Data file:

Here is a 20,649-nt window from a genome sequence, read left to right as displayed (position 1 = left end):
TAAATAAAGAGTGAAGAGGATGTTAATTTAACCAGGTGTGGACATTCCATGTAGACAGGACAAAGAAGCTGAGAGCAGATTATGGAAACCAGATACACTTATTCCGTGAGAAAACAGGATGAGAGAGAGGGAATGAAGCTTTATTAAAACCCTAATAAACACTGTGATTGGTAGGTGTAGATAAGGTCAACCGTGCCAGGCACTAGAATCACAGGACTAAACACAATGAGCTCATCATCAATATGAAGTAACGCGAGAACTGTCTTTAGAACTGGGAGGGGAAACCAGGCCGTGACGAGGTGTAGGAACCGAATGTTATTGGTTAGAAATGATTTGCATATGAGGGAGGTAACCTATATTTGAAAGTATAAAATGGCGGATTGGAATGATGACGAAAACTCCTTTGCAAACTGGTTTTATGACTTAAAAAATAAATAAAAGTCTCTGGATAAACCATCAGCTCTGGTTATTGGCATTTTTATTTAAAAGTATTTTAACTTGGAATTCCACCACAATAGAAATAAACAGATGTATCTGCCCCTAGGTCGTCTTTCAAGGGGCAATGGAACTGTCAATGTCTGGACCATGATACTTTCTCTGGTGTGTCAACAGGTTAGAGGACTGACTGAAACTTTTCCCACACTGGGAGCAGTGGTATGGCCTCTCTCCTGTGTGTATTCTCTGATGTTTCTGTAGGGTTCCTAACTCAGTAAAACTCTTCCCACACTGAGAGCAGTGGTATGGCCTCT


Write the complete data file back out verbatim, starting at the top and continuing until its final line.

Here is a 20,649-nt window from a genome sequence, read left to right as displayed (position 1 = left end):
TAAATAAAGAGTGAAGAGGATGTTAATTTAACCAGGTGTGGACATTCCATGTAGACAGGACAAAGAAGCTGAGAGCAGATTATGGAAACCAGATACACTTATTCCGTGAGAAAACAGGATGAGAGAGAGGGAATGAAGCTTTATTAAAACCCTAATAAACACTGTGATTGGTAGGTGTAGATAAGGTCAACCGTGCCAGGCACTAGAATCACAGGACTAAACACAATGAGCTCATCATCAATATGAAGTAACGCGAGAACTGTCTTTAGAACTGGGAGGGGAAACCAGGCCGTGACGAGGTGTAGGAACCGAATGTTATTGGTTAGAAATGATTTGCATATGAGGGAGGTAACCTATATTTGAAAGTATAAAATGGCGGATTGGAATGATGACGAAAACTCCTTTGCAAACTGGTTTTATGACTTAAAAAATAAATAAAAGTCTCTGGATAAACCATCAGCTCTGGTTATTGGCATTTTTATTTAAAAGTATTTTAACTTGGAATTCCACCACAATAGAAATAAACAGATGTATCTGCCCCTAGGTCGTCTTTCAAGGGGCAATGGAACTGTCAATGTCTGGACCATGATACTTTCTCTGGTGTGTCAACAGGTTAGAGGACTGACTGAAACTTTTCCCACACTGGGAGCAGTGGTATGGCCTCTCTCCTGTGTGTATTCTCTGATGTTTCTGTAGGGTTCCTAACTCAGTAAAACTCTTCCCACACTGAGAGCAGTGGTATGGCCTCT